However, that's not to say that people will not trade money for it. If it is worth a lot to someone (and I suppose not everyone), then the value of Bitcoin will be high. But not everyone wants a Bitcoin. Not everyone can do much with a Bitcoin compared to other currencies. It will only be worth a lot to those who know what to do with it.

It's not knocking on Bitcoin alone - currencies and gold work the same way. The only reason gold has such a high value is because of its perceived value and it's theoretically accepted everywhere in the world. If everyone said they will not accept gold but silver instead, then the value of gold will certainly drop.

That said, if you do want to data mine, make sure you do it when the times are hot. :) (which could well be right now)

I think it's a bootstrapping problem. Gold was bootstrapped eons ago because it was shiny and rare (and survives because it remains rare to this day). Fiat currencies are bootstrapped by governments (you can pay your taxes in them and governments pay their workers and contractors in them).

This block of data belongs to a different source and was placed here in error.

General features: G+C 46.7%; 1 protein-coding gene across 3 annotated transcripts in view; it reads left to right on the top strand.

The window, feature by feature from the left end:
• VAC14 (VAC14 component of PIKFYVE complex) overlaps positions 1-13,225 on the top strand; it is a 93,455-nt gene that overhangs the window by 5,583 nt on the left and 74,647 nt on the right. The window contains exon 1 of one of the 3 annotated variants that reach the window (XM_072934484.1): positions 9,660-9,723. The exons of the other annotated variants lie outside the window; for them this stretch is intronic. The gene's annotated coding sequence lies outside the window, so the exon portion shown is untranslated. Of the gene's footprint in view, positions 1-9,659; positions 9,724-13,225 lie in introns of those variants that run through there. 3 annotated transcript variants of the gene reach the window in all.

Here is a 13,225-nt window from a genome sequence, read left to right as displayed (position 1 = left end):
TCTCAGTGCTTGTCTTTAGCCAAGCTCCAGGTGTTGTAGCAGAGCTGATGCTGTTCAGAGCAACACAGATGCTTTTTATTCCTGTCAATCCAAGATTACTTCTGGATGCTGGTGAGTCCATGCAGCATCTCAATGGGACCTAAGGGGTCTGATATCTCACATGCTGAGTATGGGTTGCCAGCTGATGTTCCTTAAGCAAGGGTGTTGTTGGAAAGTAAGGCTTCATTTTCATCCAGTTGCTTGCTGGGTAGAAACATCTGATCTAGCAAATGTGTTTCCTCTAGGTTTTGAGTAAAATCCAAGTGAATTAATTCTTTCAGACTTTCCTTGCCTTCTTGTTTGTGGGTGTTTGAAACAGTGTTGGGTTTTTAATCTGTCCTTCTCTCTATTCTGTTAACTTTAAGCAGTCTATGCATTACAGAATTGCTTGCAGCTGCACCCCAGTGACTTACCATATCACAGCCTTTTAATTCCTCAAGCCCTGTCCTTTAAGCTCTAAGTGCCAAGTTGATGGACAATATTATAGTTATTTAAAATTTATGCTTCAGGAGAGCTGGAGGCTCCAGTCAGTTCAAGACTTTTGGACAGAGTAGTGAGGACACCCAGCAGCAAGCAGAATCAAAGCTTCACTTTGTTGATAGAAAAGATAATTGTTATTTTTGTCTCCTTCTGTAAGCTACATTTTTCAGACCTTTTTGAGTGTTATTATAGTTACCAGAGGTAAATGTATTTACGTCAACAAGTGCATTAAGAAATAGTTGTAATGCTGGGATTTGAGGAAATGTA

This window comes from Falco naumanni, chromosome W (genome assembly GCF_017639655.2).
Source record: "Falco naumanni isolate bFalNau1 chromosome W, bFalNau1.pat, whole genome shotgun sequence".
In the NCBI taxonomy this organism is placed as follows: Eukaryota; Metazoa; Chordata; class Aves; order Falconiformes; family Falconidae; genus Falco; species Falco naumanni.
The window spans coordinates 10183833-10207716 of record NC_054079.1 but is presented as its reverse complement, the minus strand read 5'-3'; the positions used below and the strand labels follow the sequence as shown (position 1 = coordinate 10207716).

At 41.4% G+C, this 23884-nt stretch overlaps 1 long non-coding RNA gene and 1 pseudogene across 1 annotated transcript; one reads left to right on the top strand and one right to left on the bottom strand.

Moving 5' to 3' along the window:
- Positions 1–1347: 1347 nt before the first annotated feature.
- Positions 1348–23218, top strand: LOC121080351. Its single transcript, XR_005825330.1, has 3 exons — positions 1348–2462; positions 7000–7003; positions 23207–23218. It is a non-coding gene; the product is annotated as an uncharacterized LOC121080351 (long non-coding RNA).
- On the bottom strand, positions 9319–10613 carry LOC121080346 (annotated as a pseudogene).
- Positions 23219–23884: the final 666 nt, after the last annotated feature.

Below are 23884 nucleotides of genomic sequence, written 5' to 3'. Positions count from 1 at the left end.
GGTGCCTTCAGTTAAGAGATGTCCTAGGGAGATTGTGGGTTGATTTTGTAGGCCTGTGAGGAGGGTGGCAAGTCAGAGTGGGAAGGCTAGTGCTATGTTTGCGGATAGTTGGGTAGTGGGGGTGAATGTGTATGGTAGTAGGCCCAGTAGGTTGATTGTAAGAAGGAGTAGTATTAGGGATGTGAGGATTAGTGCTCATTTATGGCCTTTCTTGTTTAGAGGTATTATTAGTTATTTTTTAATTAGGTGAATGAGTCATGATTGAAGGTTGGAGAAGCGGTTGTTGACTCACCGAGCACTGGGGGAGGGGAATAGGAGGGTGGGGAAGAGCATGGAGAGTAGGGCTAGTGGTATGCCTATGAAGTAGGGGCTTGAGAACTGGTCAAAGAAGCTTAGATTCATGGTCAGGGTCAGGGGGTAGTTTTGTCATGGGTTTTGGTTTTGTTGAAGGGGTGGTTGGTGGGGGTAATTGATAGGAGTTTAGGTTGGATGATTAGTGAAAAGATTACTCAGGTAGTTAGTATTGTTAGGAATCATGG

I'm not sure how Bitcoin is going to be bootstrapped, how one might conclude if/when it becomes a stable currency or if it is even possible. I think a significant proportion of the market might need to receive some benefit to switching before they will buy in, much like any new product in a traditional economy.

Bootstrapping is growing daily: http://bit.ly/bitcoinnodes though there are too many areas where Bitcoin does not yet exist.

Hmm ... a benefit? How about "no payment network fees"? When you send $20 to a friend, your friend gets all $20. Not $19.12 like if you paid your friend with PayPal, ... Not $19.50 like if you paid your friend with SquareUp. No, .. the transaction settles at par value (all $20 goes to the recipient). Do you buy gas from the fueling station that charges $0.10 less per gallon because they only accept cash? Not everyone does, but enough do such that it continues to stay in business.